One large UK telecommunications organisation that has an ongoing programme to analyse security risks and put the best possible security policy in place
is BT.

Of BT’s 120,000-strong workforce, over 10% work full-time from home, while around 70% of the workforce work flexibly and divide up their time between working at home, working remotely while travelling around, and hotdesking at one of
BT’s centres.

With such a large percentage of the workforce working outside the relatively secure office environment, BT is aware that employees are often the weakest link in their security, and this is reflected in their security policy. Ian Hughes, BT’s wireless security consultant, explains the nature of BT’s policy:

“People use terms like ‘rules for the fools, guides for the wise’, but then staff can also work outside guidelines. It comes down to what level you trust the people who are working for you.

“In the majority of cases a lot of our users are just that — they are users. They are using technology as part of their job function and they are not necessarily outright experts in any particular area or field.

“So it’s about providing them with sufficient flexibility so that they can do their job and give them the mobility and freedom to work from a variety of locations, while at the same time protecting them, their equipment and the network they connect to.”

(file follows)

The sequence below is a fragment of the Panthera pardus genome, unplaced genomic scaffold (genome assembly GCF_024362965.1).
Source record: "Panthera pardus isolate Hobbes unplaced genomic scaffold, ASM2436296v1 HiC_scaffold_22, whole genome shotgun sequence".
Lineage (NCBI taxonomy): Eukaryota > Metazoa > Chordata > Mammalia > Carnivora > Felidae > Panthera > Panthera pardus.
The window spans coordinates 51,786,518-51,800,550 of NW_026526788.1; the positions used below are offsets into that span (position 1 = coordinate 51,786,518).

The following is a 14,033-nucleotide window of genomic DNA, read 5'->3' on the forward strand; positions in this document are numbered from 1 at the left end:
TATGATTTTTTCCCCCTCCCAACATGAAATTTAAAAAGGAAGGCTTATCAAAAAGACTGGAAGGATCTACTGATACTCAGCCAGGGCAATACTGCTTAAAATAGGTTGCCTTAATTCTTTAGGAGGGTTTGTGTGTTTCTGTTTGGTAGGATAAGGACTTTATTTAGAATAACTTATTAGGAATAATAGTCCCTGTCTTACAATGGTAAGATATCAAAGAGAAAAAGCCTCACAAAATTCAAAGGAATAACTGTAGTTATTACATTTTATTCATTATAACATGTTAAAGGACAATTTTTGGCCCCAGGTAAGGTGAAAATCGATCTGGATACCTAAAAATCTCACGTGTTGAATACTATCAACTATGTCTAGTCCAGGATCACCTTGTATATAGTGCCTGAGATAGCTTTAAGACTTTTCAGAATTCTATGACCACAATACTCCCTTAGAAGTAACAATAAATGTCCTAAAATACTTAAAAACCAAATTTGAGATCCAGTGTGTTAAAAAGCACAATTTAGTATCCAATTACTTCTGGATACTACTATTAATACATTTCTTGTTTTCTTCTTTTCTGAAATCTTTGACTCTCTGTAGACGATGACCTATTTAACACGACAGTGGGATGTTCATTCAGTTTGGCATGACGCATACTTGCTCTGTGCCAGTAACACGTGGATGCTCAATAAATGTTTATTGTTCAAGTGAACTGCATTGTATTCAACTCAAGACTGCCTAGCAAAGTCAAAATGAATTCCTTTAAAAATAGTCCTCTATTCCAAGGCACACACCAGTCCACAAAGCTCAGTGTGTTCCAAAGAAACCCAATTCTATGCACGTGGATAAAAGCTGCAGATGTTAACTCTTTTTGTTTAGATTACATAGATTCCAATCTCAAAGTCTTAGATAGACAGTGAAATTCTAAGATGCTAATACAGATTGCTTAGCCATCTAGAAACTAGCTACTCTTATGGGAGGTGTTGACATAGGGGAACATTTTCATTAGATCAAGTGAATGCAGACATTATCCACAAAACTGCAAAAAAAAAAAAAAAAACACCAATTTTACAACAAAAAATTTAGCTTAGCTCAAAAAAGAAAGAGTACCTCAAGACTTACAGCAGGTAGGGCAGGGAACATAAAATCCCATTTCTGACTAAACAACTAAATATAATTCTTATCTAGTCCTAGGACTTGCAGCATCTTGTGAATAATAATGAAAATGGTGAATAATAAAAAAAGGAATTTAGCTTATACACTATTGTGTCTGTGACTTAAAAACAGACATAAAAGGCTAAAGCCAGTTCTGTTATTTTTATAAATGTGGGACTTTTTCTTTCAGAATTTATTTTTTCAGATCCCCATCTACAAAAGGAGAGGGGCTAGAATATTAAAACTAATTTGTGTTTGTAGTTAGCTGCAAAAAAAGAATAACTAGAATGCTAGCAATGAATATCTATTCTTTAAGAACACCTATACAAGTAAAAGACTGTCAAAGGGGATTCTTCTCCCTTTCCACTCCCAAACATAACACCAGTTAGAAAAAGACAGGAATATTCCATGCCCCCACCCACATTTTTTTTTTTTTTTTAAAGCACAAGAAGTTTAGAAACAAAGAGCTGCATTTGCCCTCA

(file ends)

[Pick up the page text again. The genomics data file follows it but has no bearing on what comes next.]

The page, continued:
Dave Dunbar, Head of Workstyle for BT Global Services, who works roughly half his time from his home office/shed at the end of the garden and the other half out visiting clients, comments on the ease of working remotely:

“There are restricted areas within the intranet, but there’s no more restriction for me coming in from outside than there would be if I was sitting in a BT building. Any restrictions tend to be departmental rather than depending on where you’re coming in from.

“There’s nothing that I could do in the office that I can’t do remotely. The only difference is that I’m going through an extra firewall.”

BT’s security policy has been developed over a long period of time and is constantly evolving. Hughes explains:

“Security is not a one hit. It’s a continuous ongoing activity. It’s a journey and unfortunately you never arrive at the end-point destination because as technology changes and as the hackers gain greater abilities you find that what was the end post has moved on.